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CHAPTER II.

GOVERNMENTS.

Governments are of various kinds, and that is best which, under all conditions, is best adapted to secure the ends for which it is established, that is, equal rights and justice to all men. The form which would best suit the conditions and circumstances under which civil society was organized in one section, might not be the best under other and different conditions. Hence we have the absolute monarchy in one place, under one set of conditions, and the limited monarchy in another place and under a different set of conditions, and a republic under still different conditions. The common forms are : monarchy, aristocracy, and democracy.

Monarchies are either absolute or limited. A government in which society has placed all the power in the hands of one person, is called an absolute monarchy. One in which the power of the ruler is limited by laws, or by a constitution, or by any other power, is called a limited monarchy. All monarchies at present in existence are hereditary, that is, the nearest heir succeeds to the crown. In elective monarchies, the successor was elected by the people or their representatives whenever the monarch died. None such at present exists, and this fact may be said to prove that the elective form was less desirable than the hereditary.

In an aristocracy the power is exercised by a few persons, distinguished either for their rank or their wealth. At present, this form of government does not exist, though the principle is found in such bodies as the House of Lords in the British Parliament,

Democracy is government by the people. Pure democracy is not possible, except in small communi. ties, where it is possible for all the people to assemble. Hence, at present, there is none.

The republic is the nearest approach to pure democracy at present possible. In this form of government, the power to make and execute laws for society rests in representatives elected by the people. In such a government the people not only say who shall act for them, but they adopt a code of general laws called a constitution, which is superior to all other laws, and under which their representatives must act.

CHAPTER III.

RIGHTS.

Natural rights.—The individual members of society have certain rights which are called natural or civil rights; natural, because given by nature; civil, because they relate to the duties of all citizens. These are the right to security in life, limb, body, health, and reputation, the right to go where they choose, the right to acquire and enjoy property, the

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right to protection of government, and the right to family relations of husband and wife, parent and child, etc.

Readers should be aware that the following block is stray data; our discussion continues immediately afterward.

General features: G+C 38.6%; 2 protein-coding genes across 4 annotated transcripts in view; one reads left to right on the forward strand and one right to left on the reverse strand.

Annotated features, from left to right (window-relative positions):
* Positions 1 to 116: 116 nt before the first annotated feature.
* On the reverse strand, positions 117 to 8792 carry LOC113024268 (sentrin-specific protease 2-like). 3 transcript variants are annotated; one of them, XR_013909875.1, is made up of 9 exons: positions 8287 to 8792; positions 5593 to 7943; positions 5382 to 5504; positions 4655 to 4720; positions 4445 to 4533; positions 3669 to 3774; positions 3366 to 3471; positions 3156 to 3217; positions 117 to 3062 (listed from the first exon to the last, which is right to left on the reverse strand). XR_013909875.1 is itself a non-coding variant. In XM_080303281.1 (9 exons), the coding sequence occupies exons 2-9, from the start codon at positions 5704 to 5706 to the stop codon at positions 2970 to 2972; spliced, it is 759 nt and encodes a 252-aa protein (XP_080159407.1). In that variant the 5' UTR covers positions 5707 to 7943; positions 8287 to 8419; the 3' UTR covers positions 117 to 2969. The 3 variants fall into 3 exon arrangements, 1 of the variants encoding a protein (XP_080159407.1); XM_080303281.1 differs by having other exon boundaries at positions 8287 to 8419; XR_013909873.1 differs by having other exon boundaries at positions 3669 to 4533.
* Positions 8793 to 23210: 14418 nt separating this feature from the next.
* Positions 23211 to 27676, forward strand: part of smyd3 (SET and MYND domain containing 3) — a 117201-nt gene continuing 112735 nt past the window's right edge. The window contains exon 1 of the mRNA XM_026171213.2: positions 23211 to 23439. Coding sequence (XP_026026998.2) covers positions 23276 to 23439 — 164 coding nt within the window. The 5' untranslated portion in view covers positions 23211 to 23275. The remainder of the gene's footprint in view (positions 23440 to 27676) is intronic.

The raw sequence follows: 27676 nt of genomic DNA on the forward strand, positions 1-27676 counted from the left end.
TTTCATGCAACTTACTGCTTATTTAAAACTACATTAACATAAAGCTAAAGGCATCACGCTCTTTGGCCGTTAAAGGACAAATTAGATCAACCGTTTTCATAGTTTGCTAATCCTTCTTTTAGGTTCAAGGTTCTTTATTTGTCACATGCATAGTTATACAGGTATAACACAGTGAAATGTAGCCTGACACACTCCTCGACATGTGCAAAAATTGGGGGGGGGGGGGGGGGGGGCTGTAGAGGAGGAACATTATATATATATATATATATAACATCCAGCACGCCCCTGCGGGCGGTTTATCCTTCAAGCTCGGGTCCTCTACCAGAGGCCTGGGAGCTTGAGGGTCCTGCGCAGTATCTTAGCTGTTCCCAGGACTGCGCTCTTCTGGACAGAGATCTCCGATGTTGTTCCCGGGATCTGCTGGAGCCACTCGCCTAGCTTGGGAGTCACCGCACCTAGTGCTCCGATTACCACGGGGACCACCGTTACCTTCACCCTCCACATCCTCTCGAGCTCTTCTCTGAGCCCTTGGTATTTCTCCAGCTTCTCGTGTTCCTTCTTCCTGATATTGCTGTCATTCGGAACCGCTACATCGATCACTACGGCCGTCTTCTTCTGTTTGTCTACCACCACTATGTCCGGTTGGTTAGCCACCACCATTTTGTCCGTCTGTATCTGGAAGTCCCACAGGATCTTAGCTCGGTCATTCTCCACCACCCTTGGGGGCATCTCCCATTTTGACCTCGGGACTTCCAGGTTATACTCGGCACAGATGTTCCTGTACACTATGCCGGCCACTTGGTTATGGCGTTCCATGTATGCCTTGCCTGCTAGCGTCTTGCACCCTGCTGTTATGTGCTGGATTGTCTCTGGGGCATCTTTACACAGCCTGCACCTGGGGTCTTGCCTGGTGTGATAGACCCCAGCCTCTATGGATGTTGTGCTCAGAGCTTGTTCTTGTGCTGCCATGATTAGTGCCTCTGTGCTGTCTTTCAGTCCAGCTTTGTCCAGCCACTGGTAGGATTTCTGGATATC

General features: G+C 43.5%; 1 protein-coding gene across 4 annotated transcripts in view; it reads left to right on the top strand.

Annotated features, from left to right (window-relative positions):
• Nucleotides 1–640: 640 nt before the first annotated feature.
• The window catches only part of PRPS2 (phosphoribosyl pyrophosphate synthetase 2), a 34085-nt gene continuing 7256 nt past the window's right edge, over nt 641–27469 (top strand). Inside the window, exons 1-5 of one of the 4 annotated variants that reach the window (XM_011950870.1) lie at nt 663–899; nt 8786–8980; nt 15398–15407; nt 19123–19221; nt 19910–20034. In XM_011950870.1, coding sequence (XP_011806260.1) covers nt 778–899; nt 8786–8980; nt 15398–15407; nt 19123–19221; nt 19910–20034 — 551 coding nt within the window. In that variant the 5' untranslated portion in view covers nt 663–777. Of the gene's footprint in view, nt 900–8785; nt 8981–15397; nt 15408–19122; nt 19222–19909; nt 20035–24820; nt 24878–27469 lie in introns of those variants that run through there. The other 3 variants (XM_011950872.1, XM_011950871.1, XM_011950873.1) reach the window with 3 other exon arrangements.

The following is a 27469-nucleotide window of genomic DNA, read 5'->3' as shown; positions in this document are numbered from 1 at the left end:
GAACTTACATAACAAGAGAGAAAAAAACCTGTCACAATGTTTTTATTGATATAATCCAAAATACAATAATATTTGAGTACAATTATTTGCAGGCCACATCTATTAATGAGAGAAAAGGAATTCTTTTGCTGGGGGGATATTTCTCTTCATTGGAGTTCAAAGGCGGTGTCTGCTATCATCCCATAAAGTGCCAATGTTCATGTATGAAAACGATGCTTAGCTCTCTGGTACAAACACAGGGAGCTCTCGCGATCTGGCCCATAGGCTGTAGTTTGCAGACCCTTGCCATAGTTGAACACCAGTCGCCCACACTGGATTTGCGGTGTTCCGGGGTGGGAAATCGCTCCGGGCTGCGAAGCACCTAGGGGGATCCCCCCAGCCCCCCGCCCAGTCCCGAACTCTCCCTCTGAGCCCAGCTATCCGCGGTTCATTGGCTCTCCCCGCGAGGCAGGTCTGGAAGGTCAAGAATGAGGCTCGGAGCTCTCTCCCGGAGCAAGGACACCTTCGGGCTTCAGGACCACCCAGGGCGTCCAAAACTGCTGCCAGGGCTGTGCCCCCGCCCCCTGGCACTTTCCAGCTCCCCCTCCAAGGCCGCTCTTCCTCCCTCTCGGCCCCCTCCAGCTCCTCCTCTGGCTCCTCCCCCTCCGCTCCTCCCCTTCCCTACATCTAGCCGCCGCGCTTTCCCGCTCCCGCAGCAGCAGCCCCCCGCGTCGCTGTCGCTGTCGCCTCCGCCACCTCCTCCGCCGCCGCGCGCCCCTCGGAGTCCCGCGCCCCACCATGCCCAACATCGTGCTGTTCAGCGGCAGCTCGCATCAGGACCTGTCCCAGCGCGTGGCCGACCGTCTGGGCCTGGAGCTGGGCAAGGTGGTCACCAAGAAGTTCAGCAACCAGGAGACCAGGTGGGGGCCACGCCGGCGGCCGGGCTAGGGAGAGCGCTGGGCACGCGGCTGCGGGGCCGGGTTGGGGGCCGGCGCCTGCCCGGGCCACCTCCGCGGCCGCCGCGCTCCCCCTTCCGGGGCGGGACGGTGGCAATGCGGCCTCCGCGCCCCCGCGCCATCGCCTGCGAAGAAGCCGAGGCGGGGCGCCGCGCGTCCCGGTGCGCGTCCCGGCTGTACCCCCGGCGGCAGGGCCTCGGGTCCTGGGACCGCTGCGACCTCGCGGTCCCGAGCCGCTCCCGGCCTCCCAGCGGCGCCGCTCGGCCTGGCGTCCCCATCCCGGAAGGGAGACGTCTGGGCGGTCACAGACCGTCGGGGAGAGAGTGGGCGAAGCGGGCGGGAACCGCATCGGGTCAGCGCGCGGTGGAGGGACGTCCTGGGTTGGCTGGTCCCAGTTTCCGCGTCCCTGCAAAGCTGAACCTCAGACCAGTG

Political Rights.—Then there are political rights, but all people composing civil society do not possess them. In an absolute monarchy, society relinquishes all the political rights of its individual members, such as the right to have a voice in the government or in the selection of the rulers. In all other forms of government that exist to-day, the people have some political rights. The right to vote is a political right, though some think it should be a natural right, attribute of humanity,” in which case women and children would have the same right to this privilege that men have. Many think that the right to vote on all subjects which concern society should be given to all people who are subject to law, without regard to sex or condition. But, since the State is under obligation to give its people the best possible form of government, it is under obligation to use the means considered best adapted to secure the end sought, and if, under all circumstances, a restricted suffrage will give the best rulers and lawmakers, then the right to vote should be restricted to those most competent to give to society such rulers and such lawmakers. But if universal suffrage is most likely to secure the desired end, then all people who are subject to law and are of sound and mature mind should be allowed to have a voice in choosing those officers who are to rule over them. The tendency

during the past ages has been to extend this privilege first to one class of citizens, then to another, until now, in many places, all men, without regard to rank or condition, as well as women, are given a voice in public affairs. If this extension of the political rights of the citizen proves satisfactory where it is tried, there is no reason why it should not be extended everywhere."

CHAPTER IV.

LIBERTY.

Liberty is the freedom to exercise and enjoy our rights. “Liberty is the result of law,-not as some suppose, of the absence of law. Many think that people are free only as they are without restraint, and feel that in so far as they are under law they are without liberty.Such is not the case, however, since law is designed to give to all people security, protection, and all the liberty they can lawfully claim. People have no right to murder, or to steal, or to do wrong; hence laws which forbid these things do not abridge their liberty. People have no right to do things which are contrary to the best interests and to the welfare of society. Dr. Alden says: “A perfectly just and wise system of laws would forbid everything that is unjust in society, everything socially wrong, and would permit everything just in society, everything socially right. It

such a system were carried into perfect execution, it would furnish perfect security against wrong, and perfect liberty to do right. The perfection of law and execution would secure the perfection of liberty.” “Security against wrong, and not the transient absence of wrong, is the essential of liberty."

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